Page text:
I’m no longer terrified that my spiritual brokenness is going to damage my children.  No matter how “whole” I am and how well I play the Christian mom role, it can NEVER replace the God who meets every need and fills every empty place.  In fact, the more I get out of the way and stop trying to play Savior, the better off for my children.


Here’s the thing…yes, my children have witnessed that I’ve lost my way.  It’s not something I can hide, no matter how much I think I can.  They see through it.  I could stay stuck on this reality.  Yet God has been reminding me that they have also seen something even more important—that I know my way home.  They know the Word of God is still important to me…that tears flow…that prayer is a part of my life…that God’s ways are questioned…that praise and worship music lifts my spirit…that doubts sometimes plague me and that faith restores me.


In our humanness this sounds so confusing.  But God helps the senseless to make sense.  Only He can do that.  How do I know?  Because I’ve seen Him move more in my children’s lives during this season of my spiritual brokenness than I’ve seen in a long, long time.


And once again I come to the cold, hard truth that my abilities as a parent reach a certain point in which they can do nothing.  That all my efforts and good works as a mom don’t equal (or even come close) to what God can do in my children’s lives.  When I’m unable, He is more than able.  When I’m at the end of my rope, He pulls me up.  When I’ve lost my way, He brings me home.


© 2015, Stephanie Romero

When Mom Is Spiritually Broken

 Although you’re never fully prepared when it happens, it’s certainly not uncommon to deal with spiritual brokenness in our children.  Sons and daughters who struggle with faith, who question truth or even walk away from God.  In some ways we almost expect it to happen when they hit the teen years or when they gain their first taste of independence as an adult.


But what if the spiritual brokenness isn’t an issue with your child?  What if it’s with you?


It’s not something we hear much about.  It’s not a common topic in Bible studies or even as a conversation piece.  And yet it happens.  Probably more often than we know.


One of the things I have been committed to in writing this blog is honesty.  At times it’s required more of me than I’ve wanted to give.  I’ve shared things that others would have kept in secret.  I’ve exposed parts of me that I’d preferred to have kept hidden.


I would have loved to know I wasn’t alone in my earlier years of parenting.  And so that’s just one of the reasons I’m willing to bare it all.  Even now, with older kids, I still know that I’m not alone.  I want to be a voice that speaks out hard truths.  And so with that, I take a risk in sharing some of my own spiritual brokenness.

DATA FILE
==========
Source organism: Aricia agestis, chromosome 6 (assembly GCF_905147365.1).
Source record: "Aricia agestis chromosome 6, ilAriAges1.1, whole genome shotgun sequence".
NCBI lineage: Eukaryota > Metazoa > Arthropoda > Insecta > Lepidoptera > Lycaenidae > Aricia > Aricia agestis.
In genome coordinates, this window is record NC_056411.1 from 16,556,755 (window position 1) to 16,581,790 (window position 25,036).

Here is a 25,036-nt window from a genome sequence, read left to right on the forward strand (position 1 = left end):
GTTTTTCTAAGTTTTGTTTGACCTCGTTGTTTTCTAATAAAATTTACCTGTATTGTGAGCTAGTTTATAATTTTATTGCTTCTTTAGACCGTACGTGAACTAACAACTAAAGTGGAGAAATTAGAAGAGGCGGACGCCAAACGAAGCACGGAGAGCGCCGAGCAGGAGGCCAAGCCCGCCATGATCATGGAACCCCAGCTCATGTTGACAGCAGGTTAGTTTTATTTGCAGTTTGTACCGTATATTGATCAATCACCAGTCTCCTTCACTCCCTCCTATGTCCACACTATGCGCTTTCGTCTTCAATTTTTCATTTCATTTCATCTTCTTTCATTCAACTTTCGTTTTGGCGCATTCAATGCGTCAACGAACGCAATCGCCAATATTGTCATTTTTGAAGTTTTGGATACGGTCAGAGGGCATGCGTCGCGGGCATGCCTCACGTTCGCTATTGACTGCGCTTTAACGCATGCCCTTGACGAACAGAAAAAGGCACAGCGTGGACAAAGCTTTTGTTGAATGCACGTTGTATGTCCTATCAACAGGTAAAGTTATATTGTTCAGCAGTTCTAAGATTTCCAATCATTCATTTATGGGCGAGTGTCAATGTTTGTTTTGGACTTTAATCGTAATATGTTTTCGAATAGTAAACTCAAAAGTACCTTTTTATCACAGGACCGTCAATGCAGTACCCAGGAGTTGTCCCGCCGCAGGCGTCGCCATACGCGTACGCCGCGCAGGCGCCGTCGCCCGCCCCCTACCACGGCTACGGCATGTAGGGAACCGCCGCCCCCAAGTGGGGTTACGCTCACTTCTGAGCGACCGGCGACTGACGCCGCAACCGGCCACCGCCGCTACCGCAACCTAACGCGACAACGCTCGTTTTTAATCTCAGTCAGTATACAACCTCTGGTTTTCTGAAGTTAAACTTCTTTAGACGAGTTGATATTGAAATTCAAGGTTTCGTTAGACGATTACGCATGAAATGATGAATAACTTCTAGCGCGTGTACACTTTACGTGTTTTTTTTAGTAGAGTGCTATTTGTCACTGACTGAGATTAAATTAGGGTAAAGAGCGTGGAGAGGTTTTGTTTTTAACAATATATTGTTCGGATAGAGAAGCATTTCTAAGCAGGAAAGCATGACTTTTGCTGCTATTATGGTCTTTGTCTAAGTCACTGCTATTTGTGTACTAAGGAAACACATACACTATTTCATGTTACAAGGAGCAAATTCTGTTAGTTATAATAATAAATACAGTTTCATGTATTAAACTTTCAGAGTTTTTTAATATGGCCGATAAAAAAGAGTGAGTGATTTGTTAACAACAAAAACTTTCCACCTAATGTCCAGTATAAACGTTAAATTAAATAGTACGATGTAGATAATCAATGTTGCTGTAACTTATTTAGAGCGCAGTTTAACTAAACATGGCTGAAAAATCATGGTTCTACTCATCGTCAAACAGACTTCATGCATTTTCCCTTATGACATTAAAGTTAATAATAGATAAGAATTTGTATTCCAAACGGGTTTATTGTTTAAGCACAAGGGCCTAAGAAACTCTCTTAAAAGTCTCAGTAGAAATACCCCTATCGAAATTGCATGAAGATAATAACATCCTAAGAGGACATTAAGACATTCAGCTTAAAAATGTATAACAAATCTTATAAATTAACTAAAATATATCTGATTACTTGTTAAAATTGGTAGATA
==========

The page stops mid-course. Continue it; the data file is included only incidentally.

It’s scary to be in that place.  Because it doesn’t just affect me.  It affects my children.  Therefore, I struggle not only with my personal issues but fears that it will negatively impact my children.


Although my brokenness probably started at a time I didn’t recognize its beginnings…it became much more obvious in the early months of 2015.  A variety of challenges seemed to hit at once.  One of the biggest was the death of my father, which hit me very hard.  On top of that was the birth of my granddaughter—although certainly a joyous occasion, the timing and circumstances surrounding it still created some stress.  In addition there were marital problems, financial difficulties, job insecurities and health issues.  But these were just the top six.  Let’s just say that 2015 hasn’t been one of the easier years for me or my family.


The impact hasn’t just been emotional and physical.  It’s affected me spiritually.  Not that I ever walked away from God or stopped believing.  However, my faith was shaken to its core.  Regaining ground has been slow moving but at least there’s been some progress.


I’ve written quite a bit about guilt and how it affects parents—moms in particular.  When you’re spiritually broken and children are watching, guilt can consume you.  Somehow I’ve managed to avoid that.  Not that I haven’t struggled with it…but I haven’t allowed it to become bigger than my God.  I’m learning that even in my weakness, His strength is enough not only for me but my children as well.


This post is just the start of what I hope becomes a conversation piece for others…or at least helps them to know they aren’t alone.  You see, sometimes life is messy and pretending otherwise is useless.  It’s what you do with it that will be the greatest lesson your children will ever learn.


Mom (or dad), when you’re spiritually broken the only One who can put you together again is God.  He is also looking out for your children, especially when your tank is running on empty.  Regardless of what comes your way, no matter how far you fall and despite the scars you wear from the battle…God will see you—AND YOUR CHILDREN—through it all.


© 2015, Stephanie Romero